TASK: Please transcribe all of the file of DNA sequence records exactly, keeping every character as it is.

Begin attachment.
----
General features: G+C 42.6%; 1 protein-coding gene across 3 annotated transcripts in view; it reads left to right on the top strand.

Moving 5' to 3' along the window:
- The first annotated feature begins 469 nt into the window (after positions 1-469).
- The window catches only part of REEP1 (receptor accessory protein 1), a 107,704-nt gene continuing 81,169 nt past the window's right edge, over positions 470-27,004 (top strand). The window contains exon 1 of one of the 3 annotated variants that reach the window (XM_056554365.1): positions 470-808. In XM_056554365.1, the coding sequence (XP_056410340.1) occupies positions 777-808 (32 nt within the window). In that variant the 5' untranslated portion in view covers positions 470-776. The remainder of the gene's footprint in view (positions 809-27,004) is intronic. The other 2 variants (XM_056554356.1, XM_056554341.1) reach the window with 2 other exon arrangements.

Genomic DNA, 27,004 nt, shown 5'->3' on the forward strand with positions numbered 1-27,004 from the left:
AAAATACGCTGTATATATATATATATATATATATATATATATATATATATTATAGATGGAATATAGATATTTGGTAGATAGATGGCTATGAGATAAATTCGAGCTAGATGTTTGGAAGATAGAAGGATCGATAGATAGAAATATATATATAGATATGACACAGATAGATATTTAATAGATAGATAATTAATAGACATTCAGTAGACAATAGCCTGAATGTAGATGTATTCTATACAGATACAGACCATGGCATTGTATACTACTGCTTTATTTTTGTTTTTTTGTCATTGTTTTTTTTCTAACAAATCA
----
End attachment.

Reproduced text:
General features: G+C 42.6%; 1 protein-coding gene across 3 annotated transcripts in view; it reads left to right on the top strand.

Moving 5' to 3' along the window:
- The first annotated feature begins 469 nt into the window (after positions 1-469).
- The window catches only part of REEP1 (receptor accessory protein 1), a 107,704-nt gene continuing 81,169 nt past the window's right edge, over positions 470-27,004 (top strand). The window contains exon 1 of one of the 3 annotated variants that reach the window (XM_056554365.1): positions 470-808. In XM_056554365.1, the coding sequence (XP_056410340.1) occupies positions 777-808 (32 nt within the window). In that variant the 5' untranslated portion in view covers positions 470-776. The remainder of the gene's footprint in view (positions 809-27,004) is intronic. The other 2 variants (XM_056554356.1, XM_056554341.1) reach the window with 2 other exon arrangements.

Genomic DNA, 27,004 nt, shown 5'->3' on the forward strand with positions numbered 1-27,004 from the left:
AAAATACGCTGTATATATATATATATATATATATATATATATATATATATTATAGATGGAATATAGATATTTGGTAGATAGATGGCTATGAGATAAATTCGAGCTAGATGTTTGGAAGATAGAAGGATCGATAGATAGAAATATATATATAGATATGACACAGATAGATATTTAATAGATAGATAATTAATAGACATTCAGTAGACAATAGCCTGAATGTAGATGTATTCTATACAGATACAGACCATGGCATTGTATACTACTGCTTTATTTTTGTTTTTTTGTCATTGTTTTTTTTCTAACAAATCA